Jury returns $28 million verdict to victims of deadly car crash
An Allegheny County jury on Friday awarded the victims of a deadly car accident more than $28 million, sending “an important statement about alcohol safety,” one attorney said.
Jessica Trail, 24, died on Sept. 26, 2009, when the car in which she was riding was struck head-on by another vehicle on Mifflin Road in Lincoln Place. Her boyfriend, Bill Grice, suffered severe injuries and died seven months later from an overdose of pain medication.
The driver of the other car, Timothy Lesko, 26, of Munhall, pleaded guilty to drunken driving in 2012 and is serving a two- to four-year sentence at the state prison in Woods Run.
Lesko had attended a gun bash at the Pittsburgh Elks Lodge No. 11 in West Mifflin that day, paying $25 for unlimited food and beer along with raffle chances to win guns. Lesko's blood-alcohol content was 0.226, nearly three times the state's 0.08 legal limit, police said.
Trail and Grice's families and two others who survived the accident sued Lesko and the Elks lodge. They claimed Lesko was negligent for driving at a high speed and driving drunk, and they blamed the lodge for allowing him to consume too much alcohol.
John Gismondi, a lawyer for the plaintiffs, said self-serve kegs of beer outside the banquet hall were “a disaster waiting to happen.”
The club should have had people watching the kegs and making sure people were not too drunk to drive, he said.
The award, Gismondi said, “was an important statement about alcohol safety, and I hope the message goes out to every social club, such as the Elks, that they need to clean up their act.”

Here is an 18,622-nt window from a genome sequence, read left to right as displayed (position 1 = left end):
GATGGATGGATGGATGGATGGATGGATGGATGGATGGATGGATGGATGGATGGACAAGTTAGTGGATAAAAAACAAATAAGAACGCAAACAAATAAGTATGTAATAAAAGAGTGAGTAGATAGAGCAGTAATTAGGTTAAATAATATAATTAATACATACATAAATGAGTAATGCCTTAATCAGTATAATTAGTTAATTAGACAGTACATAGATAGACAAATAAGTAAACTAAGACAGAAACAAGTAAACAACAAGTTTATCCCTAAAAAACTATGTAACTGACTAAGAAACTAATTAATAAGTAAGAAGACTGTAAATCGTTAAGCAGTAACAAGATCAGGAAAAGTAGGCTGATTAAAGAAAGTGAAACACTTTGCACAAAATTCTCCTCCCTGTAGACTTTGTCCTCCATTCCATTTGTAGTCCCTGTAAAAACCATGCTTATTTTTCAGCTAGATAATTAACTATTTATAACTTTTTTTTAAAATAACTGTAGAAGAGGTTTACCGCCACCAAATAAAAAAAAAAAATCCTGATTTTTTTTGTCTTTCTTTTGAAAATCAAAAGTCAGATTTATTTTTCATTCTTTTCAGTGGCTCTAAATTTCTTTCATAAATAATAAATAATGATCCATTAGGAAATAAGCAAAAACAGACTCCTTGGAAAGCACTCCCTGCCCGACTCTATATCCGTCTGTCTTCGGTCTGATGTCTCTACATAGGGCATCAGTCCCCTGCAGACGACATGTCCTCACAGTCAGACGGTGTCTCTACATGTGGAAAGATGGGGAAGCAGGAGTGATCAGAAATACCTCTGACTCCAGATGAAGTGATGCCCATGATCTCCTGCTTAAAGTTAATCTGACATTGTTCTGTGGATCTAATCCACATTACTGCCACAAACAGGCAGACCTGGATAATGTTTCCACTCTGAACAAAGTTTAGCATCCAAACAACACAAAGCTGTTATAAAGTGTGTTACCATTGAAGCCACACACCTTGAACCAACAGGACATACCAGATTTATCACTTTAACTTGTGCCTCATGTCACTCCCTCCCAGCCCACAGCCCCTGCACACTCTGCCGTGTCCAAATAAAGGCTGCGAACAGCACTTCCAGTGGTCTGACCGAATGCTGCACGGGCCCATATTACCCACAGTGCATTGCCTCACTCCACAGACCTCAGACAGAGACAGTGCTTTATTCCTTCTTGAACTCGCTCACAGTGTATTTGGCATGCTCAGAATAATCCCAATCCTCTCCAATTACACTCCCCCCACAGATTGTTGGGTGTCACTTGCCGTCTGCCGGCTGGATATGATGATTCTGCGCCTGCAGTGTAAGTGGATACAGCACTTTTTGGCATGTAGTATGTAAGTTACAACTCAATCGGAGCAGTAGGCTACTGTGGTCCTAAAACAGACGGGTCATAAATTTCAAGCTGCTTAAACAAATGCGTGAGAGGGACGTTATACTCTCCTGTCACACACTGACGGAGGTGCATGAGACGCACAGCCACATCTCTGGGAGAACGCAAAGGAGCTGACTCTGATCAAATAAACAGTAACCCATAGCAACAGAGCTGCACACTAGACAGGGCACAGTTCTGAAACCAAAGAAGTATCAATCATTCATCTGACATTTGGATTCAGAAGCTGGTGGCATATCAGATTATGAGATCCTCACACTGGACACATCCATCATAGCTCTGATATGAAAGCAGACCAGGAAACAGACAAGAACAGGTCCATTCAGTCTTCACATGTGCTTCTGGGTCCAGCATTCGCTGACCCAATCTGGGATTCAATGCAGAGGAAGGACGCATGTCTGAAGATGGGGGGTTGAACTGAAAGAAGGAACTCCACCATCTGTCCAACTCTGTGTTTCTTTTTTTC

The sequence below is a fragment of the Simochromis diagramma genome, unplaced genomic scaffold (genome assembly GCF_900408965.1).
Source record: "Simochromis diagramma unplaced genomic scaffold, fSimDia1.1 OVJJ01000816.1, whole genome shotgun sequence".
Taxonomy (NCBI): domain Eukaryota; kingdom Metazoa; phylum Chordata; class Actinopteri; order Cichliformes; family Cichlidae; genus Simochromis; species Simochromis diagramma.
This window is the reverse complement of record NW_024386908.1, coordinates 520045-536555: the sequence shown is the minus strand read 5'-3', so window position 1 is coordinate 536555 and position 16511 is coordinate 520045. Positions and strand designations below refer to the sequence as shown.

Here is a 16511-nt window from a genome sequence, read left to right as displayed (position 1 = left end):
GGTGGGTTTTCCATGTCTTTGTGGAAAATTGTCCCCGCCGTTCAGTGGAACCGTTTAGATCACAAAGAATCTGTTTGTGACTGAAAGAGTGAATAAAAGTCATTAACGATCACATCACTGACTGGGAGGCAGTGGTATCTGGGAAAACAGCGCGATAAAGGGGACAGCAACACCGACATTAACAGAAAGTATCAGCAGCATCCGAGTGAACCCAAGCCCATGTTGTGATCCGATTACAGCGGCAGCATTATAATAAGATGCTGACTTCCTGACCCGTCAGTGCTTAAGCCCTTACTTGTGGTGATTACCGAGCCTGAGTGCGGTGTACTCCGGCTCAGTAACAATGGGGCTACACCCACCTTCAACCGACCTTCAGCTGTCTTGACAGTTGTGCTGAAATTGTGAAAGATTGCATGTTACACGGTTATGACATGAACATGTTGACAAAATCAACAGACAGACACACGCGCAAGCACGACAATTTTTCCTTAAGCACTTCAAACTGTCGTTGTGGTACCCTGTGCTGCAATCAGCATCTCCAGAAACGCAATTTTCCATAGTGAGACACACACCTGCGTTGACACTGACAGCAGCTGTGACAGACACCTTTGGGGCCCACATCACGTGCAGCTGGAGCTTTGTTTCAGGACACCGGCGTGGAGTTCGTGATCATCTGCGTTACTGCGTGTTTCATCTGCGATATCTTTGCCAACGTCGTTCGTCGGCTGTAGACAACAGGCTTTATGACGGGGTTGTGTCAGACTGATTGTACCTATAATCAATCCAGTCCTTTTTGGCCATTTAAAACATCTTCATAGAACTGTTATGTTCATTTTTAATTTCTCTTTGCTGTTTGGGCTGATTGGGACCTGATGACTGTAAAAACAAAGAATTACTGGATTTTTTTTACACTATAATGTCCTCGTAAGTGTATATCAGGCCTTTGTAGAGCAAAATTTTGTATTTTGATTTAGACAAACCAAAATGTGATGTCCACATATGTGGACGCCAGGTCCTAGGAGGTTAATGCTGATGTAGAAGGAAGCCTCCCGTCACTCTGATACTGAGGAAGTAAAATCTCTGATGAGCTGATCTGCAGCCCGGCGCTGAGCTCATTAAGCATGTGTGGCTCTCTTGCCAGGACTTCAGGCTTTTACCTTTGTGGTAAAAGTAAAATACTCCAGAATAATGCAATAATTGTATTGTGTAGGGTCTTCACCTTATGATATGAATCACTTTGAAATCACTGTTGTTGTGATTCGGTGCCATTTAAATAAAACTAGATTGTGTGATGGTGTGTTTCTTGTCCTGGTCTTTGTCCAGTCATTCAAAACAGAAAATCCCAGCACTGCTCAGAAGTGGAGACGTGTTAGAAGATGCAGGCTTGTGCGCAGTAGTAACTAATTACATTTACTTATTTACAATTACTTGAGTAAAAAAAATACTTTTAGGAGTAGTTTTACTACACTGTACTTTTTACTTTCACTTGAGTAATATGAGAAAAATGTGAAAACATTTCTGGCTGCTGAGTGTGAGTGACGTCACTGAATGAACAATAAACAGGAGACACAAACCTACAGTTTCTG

The jury said Lesko was 60 percent responsible for the crash, and the Elks club was 40 percent responsible. Jurors awarded $7 million to Trail's family, $8.3 million to Grice's family, lesser amounts to other victims and $10 million in punitive damages split among the plaintiffs.
None of the survivors or the Trail or Grice families returned calls.
Arlene Pauly, secretary of Elks Lodge No. 11, said she didn't know anything about the decision and referred calls to attorney Jim Young, who represented the lodge.
“We're still looking it over for purposes of possible appeal,” Young said.
Driver Amanda Delval recalled the accident while testifying at trial. She said they were on their way home from a wedding in Munhall when they saw Lesko's vehicle coming around a bend.
Delval said Trail, who was in the front passenger seat next to her, said, “Oh my God,” before the car hit theirs. Delval said she couldn't get out of the car by herself after the crash.
“My feet were shoved up underneath the dashboard,” she said.
Gismondi said he suspects other bars and social clubs in the area don't pay attention to how much alcohol their members drink and “need to get the message.”
“I think that's what the jury was saying,” he said.
In May, Mark and Nicole Cleland of South Park reached a $15.6 million settlement with Hofbrauhaus restaurant and bar when Travis Isiminger, 26, of Greene County consumed the equivalent of a case of beer on Dec. 4, 2010, got into his car and plowed head-on into the couple's car, killing their 7-year-old daughter, Lexa. Eight weeks pregnant, Nicole Cleland suffered a miscarriage.